Her assortment includes salt, onions, Maggi flavour cubes, little yellow peppers and cooking oil. Pointy plastic bags with the yellow liquid are shining in the afternoon sun. Once in a while, a customer comes to buy one of the little spice bags at Cecile Endamag’s (pictured above with her nephew photo: LWF/C. Kästner) market stand in Gondje refugee settlement, Chad. “People here miss the spices,” she says. “We receive cereals and basic food but nothing to make it taste good. Spices sell the best.”
Endamag is a refugee from the Central African Republic (CAR), whose border is only 60km from the settlement. Back home, she had a small food shop and her own warehouse with a good stock of supplies.
“When the war started, we went to hide in the bush,” she recalls. “After a while, that became too dangerous and exhausting, so we fled.”
Making life a little better
Endamag lost her husband in the war. She arrived in Chad in 2008.
A year ago, ACT member Lutheran World Federation (LWF) helped her open the business with a cash grant. “I do not earn much but the small money already makes life here a bit better,” she says. “I now have the means to buy school supplies and clothes for my children, and some additional food.”
Like her, 600 CAR refugees and vulnerable people living in the host community have received cash grants to open a business.
“We encourage them to form groups,” says Marie-Grace Longaye, LWF supervisor for income-generating activities in Gore. “This way, refugees form communities organize themselves and ideally also hold each other responsible for paying back the loan.”
The situation of Endamag’s family is what humanitarian agencies call a protracted refugee situation. Because of recurring conflict in their home country, people are forced to live abroad for years, sometimes decades. They build semi-permanent houses of clay with thatched roofs, farm a little piece of land allocated to them by the host country, and wait for peace and stability in their place of origin.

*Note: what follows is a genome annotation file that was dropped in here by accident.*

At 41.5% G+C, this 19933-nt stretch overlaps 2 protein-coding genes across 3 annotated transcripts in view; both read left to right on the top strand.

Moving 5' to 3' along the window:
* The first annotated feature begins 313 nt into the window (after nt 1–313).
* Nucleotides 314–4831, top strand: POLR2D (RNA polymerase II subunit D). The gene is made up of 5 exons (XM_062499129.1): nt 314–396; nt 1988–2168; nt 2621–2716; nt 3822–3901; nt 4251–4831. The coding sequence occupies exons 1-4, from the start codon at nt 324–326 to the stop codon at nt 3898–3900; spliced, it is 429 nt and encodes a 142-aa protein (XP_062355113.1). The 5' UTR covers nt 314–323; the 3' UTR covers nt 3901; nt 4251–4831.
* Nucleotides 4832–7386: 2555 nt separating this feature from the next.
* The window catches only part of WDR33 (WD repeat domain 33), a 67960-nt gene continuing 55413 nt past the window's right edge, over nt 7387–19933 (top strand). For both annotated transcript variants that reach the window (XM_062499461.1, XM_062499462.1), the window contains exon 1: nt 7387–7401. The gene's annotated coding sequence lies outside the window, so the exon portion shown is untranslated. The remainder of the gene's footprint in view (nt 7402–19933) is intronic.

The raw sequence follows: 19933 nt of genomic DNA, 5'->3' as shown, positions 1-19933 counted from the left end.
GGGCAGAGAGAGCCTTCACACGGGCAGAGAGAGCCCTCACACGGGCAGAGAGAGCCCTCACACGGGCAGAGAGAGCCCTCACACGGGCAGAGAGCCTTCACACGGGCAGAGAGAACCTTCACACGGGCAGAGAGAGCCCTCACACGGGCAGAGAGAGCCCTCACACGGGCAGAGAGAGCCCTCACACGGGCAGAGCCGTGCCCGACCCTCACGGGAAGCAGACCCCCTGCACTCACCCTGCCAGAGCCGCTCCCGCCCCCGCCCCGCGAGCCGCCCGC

Some of the CAR refugees arrived way back in 2003 – their children know only the refugee settlement. The latest group arrived in 2014, when Anti-Balaka militia staged a coup against the Muslim president of CAR and started a war against the Muslim population. Many of them are Chad migrant workers in CAR. Although considered “returnees”, they have lost their homes and come to a country foreign to them.
A home away from home
Helping people create a business, therefore, is much more than a means to supply them with additional money.
“It gives them purpose again,” Longaye says. “They have seen terrible things and lost family members. Many women lost their husbands. Helping them to take life into their own hands again is also a way to help them heal.”
Small loan groups are meant to provide occupation, stability and a new community. This is most visible in the “Groupement Garage”.
As the name suggests, the group used their loan to open a business in car repairs, painting, welding and carrying out general metal work.
“We were the first to repair a car in the region,” says Amidou, the group’s president. “We now receive requests from people in nearby host communities who wish to join us.”
The group is integrating young and old, making use of a wide variety of talents. The youngest apprentice in training is Abulai Amadou, a 15-year-old boy with a hearing disability. “His mother brought him,” president Amidou explains. “Because of his hearing problem, he cannot go to school, so she asked us to train him.”
The oldest group member is Mamadou Abu, 53, the treasurer and unofficial teacher of the group. “We wanted someone old and wise to handle the money. We also come to him for advice and to train the young ones,” Amidou says. “He used to train apprentices in CAR.”
“This group gave me the opportunity to learn something,” Amadou Soufa, 22, says. When he arrived, he was still a teenager, with no hope of further education. Group members trained him in various aspects of car repair and metal work. Now he plans to one day open his own business.
“It is important to train the young people,” Amidou says. “The situation is psychologically difficult. We have been here since February. After all we have seen, there is no hope of going back anytime soon. We did not just want to sit around and do nothing.”